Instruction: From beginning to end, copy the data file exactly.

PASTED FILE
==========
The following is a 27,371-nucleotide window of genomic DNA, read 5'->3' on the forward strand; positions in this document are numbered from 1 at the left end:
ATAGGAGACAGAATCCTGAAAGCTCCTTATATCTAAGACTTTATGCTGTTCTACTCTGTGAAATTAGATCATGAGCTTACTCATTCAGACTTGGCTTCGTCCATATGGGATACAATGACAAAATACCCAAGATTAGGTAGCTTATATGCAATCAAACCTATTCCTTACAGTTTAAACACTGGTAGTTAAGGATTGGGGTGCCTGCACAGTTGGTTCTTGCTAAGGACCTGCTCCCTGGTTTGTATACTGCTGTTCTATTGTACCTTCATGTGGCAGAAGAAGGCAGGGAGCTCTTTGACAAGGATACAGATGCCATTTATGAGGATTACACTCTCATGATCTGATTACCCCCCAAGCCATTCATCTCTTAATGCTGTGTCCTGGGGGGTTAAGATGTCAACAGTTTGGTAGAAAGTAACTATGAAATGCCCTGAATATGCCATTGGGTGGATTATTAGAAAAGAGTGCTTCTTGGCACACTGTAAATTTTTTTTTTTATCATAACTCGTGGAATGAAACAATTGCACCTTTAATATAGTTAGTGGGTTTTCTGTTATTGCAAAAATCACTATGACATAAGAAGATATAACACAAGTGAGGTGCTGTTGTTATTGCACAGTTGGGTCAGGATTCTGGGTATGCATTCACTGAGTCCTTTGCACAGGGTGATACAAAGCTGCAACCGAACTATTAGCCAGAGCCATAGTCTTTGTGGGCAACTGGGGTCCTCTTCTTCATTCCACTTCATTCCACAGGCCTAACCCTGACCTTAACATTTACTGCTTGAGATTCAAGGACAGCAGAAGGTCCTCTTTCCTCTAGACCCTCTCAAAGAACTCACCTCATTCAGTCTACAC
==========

The following is a 27,371-nucleotide window of genomic DNA, read 5'->3' on the forward strand; positions in this document are numbered from 1 at the left end:
ATAGGAGACAGAATCCTGAAAGCTCCTTATATCTAAGACTTTATGCTGTTCTACTCTGTGAAATTAGATCATGAGCTTACTCATTCAGACTTGGCTTCGTCCATATGGGATACAATGACAAAATACCCAAGATTAGGTAGCTTATATGCAATCAAACCTATTCCTTACAGTTTAAACACTGGTAGTTAAGGATTGGGGTGCCTGCACAGTTGGTTCTTGCTAAGGACCTGCTCCCTGGTTTGTATACTGCTGTTCTATTGTACCTTCATGTGGCAGAAGAAGGCAGGGAGCTCTTTGACAAGGATACAGATGCCATTTATGAGGATTACACTCTCATGATCTGATTACCCCCCAAGCCATTCATCTCTTAATGCTGTGTCCTGGGGGGTTAAGATGTCAACAGTTTGGTAGAAAGTAACTATGAAATGCCCTGAATATGCCATTGGGTGGATTATTAGAAAAGAGTGCTTCTTGGCACACTGTAAATTTTTTTTTTTATCATAACTCGTGGAATGAAACAATTGCACCTTTAATATAGTTAGTGGGTTTTCTGTTATTGCAAAAATCACTATGACATAAGAAGATATAACACAAGTGAGGTGCTGTTGTTATTGCACAGTTGGGTCAGGATTCTGGGTATGCATTCACTGAGTCCTTTGCACAGGGTGATACAAAGCTGCAACCGAACTATTAGCCAGAGCCATAGTCTTTGTGGGCAACTGGGGTCCTCTTCTTCATTCCACTTCATTCCACAGGCCTAACCCTGACCTTAACATTTACTGCTTGAGATTCAAGGACAGCAGAAGGTCCTCTTTCCTCTAGACCCTCTCAAAGAACTCACCTCATTCAGTCTACAC